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dc.contributor.authorOng, Rachel
dc.contributor.authorWood, G.
dc.contributor.authorAusten, Siobhan
dc.contributor.authorJefferson, Therese
dc.contributor.authorHaffner, M.
dc.identifier.citationOng, R. and Wood, G. and Austen, S. and Jefferson, T. and Haffner, M. 2015. Housing Equity Withdrawal in Australia: Prevalence, Patterns and Motivations in Mid-to-late Life. Housing Studies. [In Press]

In an era of population ageing, the primary home is increasingly viewed as a personal resource that can perform a pension role in retirement. This article assesses the extent to which Australians aged 45 years and over withdraw housing equity through in situ mortgage equity withdrawal (MEW), downsizing and selling up. We find that the incidence of housing equity withdrawal has increased over the last decade despite a global financial crisis. MEW is the dominant form of equity release among those under pension age, while downsizing or selling up is more frequent among those above pension age. Downsizing and selling up are more likely to be prompted by adverse life events than MEW. Selling up is typically an option of last resort. Our findings offer insights into important debates around homeownership societies and the welfare role performed by owner-occupied housing in mid-to-late life.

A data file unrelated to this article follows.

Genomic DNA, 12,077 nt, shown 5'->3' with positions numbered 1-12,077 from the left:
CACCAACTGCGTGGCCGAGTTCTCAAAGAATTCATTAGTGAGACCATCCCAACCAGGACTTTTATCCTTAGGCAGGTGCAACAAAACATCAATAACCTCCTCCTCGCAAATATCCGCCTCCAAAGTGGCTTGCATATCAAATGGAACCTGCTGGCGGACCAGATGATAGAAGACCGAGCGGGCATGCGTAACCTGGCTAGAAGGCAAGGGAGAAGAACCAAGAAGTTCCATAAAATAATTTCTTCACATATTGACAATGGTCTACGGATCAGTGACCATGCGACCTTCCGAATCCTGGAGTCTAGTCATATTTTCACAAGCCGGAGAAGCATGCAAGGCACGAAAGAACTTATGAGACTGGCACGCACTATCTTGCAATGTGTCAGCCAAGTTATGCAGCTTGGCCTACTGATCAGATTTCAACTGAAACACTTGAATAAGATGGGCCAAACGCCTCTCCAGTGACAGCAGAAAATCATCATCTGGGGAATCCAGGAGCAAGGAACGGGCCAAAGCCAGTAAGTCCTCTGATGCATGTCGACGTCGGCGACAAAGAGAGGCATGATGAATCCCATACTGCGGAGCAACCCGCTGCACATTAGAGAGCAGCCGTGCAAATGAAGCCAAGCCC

dc.subjectMortgage equity withdrawal
dc.subjectSelling up
dc.subjectHousing equity withdrawal
dc.titleHousing Equity Withdrawal in Australia: Prevalence, Patterns and Motivations in Mid-to-late Life
dc.typeJournal Article
dcterms.source.titleHousing Studies
curtin.departmentJohn Curtin Institute of Public Policy (JCIPP)
curtin.accessStatusFulltext not available

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